Last week (while I was on vacay), the Equal Employment Opportunity Commission issued proposed regulations on wellness programs and the Americans with Disabilities Act and the Genetic Information Nondiscrimination Act. This has been a longstanding area of controversy and question, and I have written about it many times. Many wellness programs ask participants for medical
I have long been a fan of the voluntary mediation program offered by the U.S. Equal Employment Opportunity Commission. As most of you know, the program allows the parties to an EEOC charge to try to resolve it before the EEOC begins its investigation. It’s economical because it can dispose of a charge very early,
Last May the Equal Employment Opportunity Commission suspended its collection of EEO-1 (and EEO-3 and EEO-5) data because of the coronavirus pandemic. According to the agency, Recognizing the impact that the public health emergency was having on workplaces across America and the challenges that both employers and employees were facing, the EEOC delayed the collections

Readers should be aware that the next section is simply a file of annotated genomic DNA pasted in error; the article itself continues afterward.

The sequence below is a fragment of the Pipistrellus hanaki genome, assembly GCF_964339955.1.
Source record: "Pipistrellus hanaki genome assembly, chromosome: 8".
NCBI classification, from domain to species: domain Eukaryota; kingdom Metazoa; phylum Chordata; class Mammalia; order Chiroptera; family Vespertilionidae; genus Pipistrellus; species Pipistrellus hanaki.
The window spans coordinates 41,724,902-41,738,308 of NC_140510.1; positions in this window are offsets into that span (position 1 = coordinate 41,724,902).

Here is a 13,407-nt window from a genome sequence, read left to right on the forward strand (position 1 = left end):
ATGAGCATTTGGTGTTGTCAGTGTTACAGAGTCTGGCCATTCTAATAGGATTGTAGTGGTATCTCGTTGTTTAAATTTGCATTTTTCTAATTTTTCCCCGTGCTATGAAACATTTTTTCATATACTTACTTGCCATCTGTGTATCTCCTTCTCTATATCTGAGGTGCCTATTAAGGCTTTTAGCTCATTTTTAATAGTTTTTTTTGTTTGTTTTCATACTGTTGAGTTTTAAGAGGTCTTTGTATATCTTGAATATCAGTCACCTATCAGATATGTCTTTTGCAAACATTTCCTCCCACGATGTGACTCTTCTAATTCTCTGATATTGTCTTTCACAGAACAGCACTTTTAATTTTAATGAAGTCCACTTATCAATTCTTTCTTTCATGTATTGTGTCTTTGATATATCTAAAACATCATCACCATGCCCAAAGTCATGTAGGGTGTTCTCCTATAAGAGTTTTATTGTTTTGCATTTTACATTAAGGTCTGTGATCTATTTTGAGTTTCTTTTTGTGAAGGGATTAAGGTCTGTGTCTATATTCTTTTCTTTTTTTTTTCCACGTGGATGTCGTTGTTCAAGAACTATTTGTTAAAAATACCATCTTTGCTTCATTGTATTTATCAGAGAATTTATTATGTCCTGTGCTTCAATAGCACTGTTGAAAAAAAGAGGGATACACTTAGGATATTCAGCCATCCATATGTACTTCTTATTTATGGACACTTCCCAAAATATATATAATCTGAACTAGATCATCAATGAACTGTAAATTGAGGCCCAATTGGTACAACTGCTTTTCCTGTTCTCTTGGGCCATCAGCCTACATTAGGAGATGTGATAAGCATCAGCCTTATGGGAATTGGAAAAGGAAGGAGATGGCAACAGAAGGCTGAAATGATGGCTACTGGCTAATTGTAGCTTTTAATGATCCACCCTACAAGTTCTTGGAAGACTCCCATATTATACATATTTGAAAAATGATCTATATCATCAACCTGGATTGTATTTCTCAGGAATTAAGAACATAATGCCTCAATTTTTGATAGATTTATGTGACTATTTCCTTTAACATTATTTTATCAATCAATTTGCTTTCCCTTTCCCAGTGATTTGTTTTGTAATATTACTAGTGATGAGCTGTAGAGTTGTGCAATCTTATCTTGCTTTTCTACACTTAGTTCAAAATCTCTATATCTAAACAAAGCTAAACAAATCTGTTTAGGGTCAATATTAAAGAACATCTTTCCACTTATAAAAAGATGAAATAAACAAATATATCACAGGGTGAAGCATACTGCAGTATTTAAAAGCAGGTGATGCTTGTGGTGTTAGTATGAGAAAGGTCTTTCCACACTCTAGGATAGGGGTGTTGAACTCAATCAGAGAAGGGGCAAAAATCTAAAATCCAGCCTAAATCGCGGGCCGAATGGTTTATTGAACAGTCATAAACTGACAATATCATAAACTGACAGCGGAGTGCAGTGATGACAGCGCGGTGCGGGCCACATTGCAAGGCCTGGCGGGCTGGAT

On January 6, 2021, the Department of Labor (“DOL”) announced a final rule clarifying the standard under the Fair Labor Standards Act (“FLSA”) for determining whether a worker is an independent contractor versus an employee. This distinction in critical under the FLSA, as employers must comply with its minimum wage and overtime requirements for employees,
[embedded content] February 1-4, 2021 Register for this event now It is no secret that the labor and employment law landscape looks very different than it did a year ago. This past year presented employers with countless challenges, but also provided tremendous opportunities to learn and adapt, and more changes loom on the horizon. As